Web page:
Dr. Chad Nelsen is the CEO of the Surfrider Foundation, where he leads the world's largest grassroots network dedicated to the project and the enjoyment of the world's ocean, waves, and beaches through approaches that turn a passion for the ocean into protection. At Surfrider, he leads a dynamic and committed team that oversees a national network of over 80 volunteer chapters and over 100 campaigns and programs that protect beach access and promote clean water, healthy ocean, and coasts.
Rounding out our incredible schedule for the day was Maya Herbsman with a session called: Reshaping Industry: Or Finding Your Power Within. Maya has spent her career working to change the theater industry for the better, and in doing so, found the key to embracing her inner power. This workshop explored how to change what seems unchangeable, how to work within systems to create a better world, and how to find your passion and wisdom along the way. This session utilized Maya's path as an intimacy director as a tool to explore how we can bring activism everywhere we go, as well as bring our unique selves to our work.
Maya Herbsman (she/her) is a certified intimacy director, director, arts administrator, and educator. She is queer, disabled, and Middle Eastern and seeks to foster authentic representations of those and other marginalized communities in her work. Favorite credits include "White Noise" at Berkeley Repertory Theatre, "Ripped" at Z Space, and "Women Laughing Alone with Salad" at Shotgun Players.
We also held a special breathwork meditation class with Chorus Meditation. The unique Chorus method combines active breathing techniques with meditation and music to help ease our bodies and strengthen our minds. Chorus is set to the beat of energizing music with supportive teacher guidance, helping you reach greater clarity and peace of mind more easily than with traditional meditation. During this session, participants learned to harness the power of their breath to engage their nervous systems in a profound and empowering way. This was not your typical meditation practice!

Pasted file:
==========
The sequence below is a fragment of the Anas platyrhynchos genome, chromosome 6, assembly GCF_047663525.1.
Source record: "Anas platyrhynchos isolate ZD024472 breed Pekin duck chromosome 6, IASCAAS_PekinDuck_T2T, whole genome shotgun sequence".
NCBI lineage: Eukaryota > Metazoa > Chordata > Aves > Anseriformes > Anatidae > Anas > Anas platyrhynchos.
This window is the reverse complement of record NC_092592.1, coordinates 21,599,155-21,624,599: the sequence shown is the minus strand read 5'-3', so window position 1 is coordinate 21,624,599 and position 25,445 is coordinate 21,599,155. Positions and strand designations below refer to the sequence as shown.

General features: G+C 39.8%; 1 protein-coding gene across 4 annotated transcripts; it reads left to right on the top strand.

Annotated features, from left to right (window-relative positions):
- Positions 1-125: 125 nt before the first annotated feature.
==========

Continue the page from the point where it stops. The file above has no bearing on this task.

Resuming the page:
One of our final Community Day sessions was: Connecting with San Francisco's AAPI Community through Public Art. This workshop explored public art that celebrates and/or communicates the history and experience of different Asian American Pacific Islander (AAPI) communities in San Francisco. UHS students in the elective San Francisco History and Art: A Field Study presented five different works that are significant to and reflect the history and experience of the AAPI community in San Francisco.
Closing out the day was UHS alumna Isabel King '09. Isabel is a professional cyclist who's competed virtually this past year to raise over $23,000 for UCLA Health through her Mountains for Medics Challenge. During her virtual races, she attained over a thousand Queen of the Mountain titles as the fastest woman that's ever gone up a climb. King invited American Basketball player Reggie Miller to join her cause, where they also promoted the Castelli "Say Their Names" Jersey to raise over $70,000 for the Equal Justice Initiative. King joined us in conversation with the Jim Tracy 5K leaders as they prepare for their annual race and fundraiser for the ALS Association in honor of former UHS coach Jim Tracy.